At this moment, more than 118,000 people in the United States are in need of a lifesaving organ transplant. And 64 percent of them are currently on a waiting list – to which roughly 1 person is added every 10 minutes – according to the United Network of Organ Sharing (UNOS). That’s 75,868 people in line for a transplant. Unfortunately, only about half of them will actually receive the transplant they need this year. In an effort to encourage more people to register as organ and tissue donors, folks at Penn Medicine are tackling the issue from a few different angles – from advocacy to research to policy.
From the Broad Street Run here in Philadelphia to the Cherry Blossom 10-mile run in Washington, DC, and others across the country and overseas, running season is just around the corner! And for many people, from avid runners to weekend warriors, that means it’s almost time to lace up your shoes and dust off those training plans.
But, recent news stories about runners suffering sudden cardiac arrest (SCA) and other heart-related complications mid-race might leave some wondering if there may actually be a risk to running.
The value of intersecting the sequencing of individuals’ exomes (all expressed genes) or full genomes to find rare genetic variants -- on a large scale -- with their detailed electronic health record (EHR) information has “myriad benefits, including the illumination of basic human biology, the early identification of preventable and treatable illnesses, and the identification and validation of new therapeutic targets,” wrote Daniel J. Rader, MD, chair of the Department of Genetics, in the Perelman School of Medicine at Penn.
- The rapidly emerging field of precision medicine is a “disruptive innovation” that offers the possibility of remarkably fine-tuned remedies to improve patient health while minimizing the risk of harmful side effects, says J. Larry Jameson, MD, PhD, dean of the Perelman School of Medicine and executive vice president of the University of Pennsylvania for the Health System, in this week’s issue of the New England Journal of Medicine.
Strategies aimed at reducing childhood obesity should acknowledge individuals’ rational taste preferences and apply insights from behavioral economics to design choice architecture that increases their likelihood of success, say two physician-scientists from the Perelman School of Medicine at the University of Pennsylvania and the Center for Health Incentives and Behavioral Economics in an editorial published in JAMA Pediatrics.
Penn Medicine physicians and scientists are available for comment on a variety of topics relating to health and injury issues that Winter Olympic athletes may face. Experts are available for interviews by phone, webcam or satellite uplink from the Penn campus in Philadelphia.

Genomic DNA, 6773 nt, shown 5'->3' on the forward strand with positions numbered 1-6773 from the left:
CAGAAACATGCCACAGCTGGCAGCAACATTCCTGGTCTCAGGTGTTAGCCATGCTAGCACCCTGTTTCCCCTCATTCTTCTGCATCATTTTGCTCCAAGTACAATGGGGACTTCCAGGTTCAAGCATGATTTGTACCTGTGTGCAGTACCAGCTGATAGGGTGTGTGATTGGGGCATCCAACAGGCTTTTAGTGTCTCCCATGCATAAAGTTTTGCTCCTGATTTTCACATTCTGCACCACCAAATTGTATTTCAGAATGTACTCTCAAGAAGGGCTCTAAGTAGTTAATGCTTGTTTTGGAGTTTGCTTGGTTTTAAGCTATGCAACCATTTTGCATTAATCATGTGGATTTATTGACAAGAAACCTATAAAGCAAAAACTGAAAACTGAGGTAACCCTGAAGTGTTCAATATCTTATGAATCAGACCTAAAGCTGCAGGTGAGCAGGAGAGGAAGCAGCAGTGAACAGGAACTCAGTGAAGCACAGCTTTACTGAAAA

Penn Transplant Institute/University of Pennsylvania School of Medicine faculty are presenting research findings and moderating sessions on the lateast advances in transplant medicine. The American Transplant Congress keynote speaker (May 4th) this year is Penn Med's Medicine's own Dr. Arthur Caplan, the Robert Hart Director of the Center for Bioethics and the Sidney D. Caplan Professor of Bioethics. Dr. Caplan will address "The Not-So Distant Future of Organ Transplantation - Ethical Obstacles and Opportunities.
Experts from the University of Pennsylvania School of Medicine are available to offer expert medical insight and commentary during the 2010 Winter Olympics in Vancouver on issues ranging from the effects of performance enhancing drugs to concerns about the spread of novel H1N1, head trauma and more.
As the 2008 presidential election draws nearer, debate continues over immigration and health care reform. Meanwhile, U.S. doctors must find innovative, cost-effective ways to care for these new Americans. A national authority on health care concerns among underserved populations, Steven C. Larson, MD, associate professor of Emergency Medicine and assistant dean for Global Health Programs at the University of Pennsylvania School of Medicine, can share insights on novel ways in which the government can provide quality health care for all Americans.
Judd Hollander, MD, Professor and Clinical Research Director in the University of Pennsylvania School of Medicine Department of Emergency Medicine, can share insights on the ways in which new technologies may both improve health care delivery and reduce costs for widespread, chronic health problems. These issues will play a central role in discussions about health care reform as the 2008 presidential election approaches.
For older Americans "“ who vote in larger numbers than any other age group "“ there are significant barriers in exercising their right to vote. Jason Karlawish, MD, associate professor of Medicine and Medical Ethics at the University of Pennsylvania School of Medicine, recommends that to help break down the logistical and geographical voting barriers many older Americans face, the United States must develop a model for mobile polling.
PENN Medicine experts are specially equipped to share insight into health issues particular to the Beijing Games. Areas of expertise include: 1) Air quality and athletic performance; 2) Ensuring a safe and ample blood supply for visitor and athletes ; 3) Detecting the next generation of performance enhancers.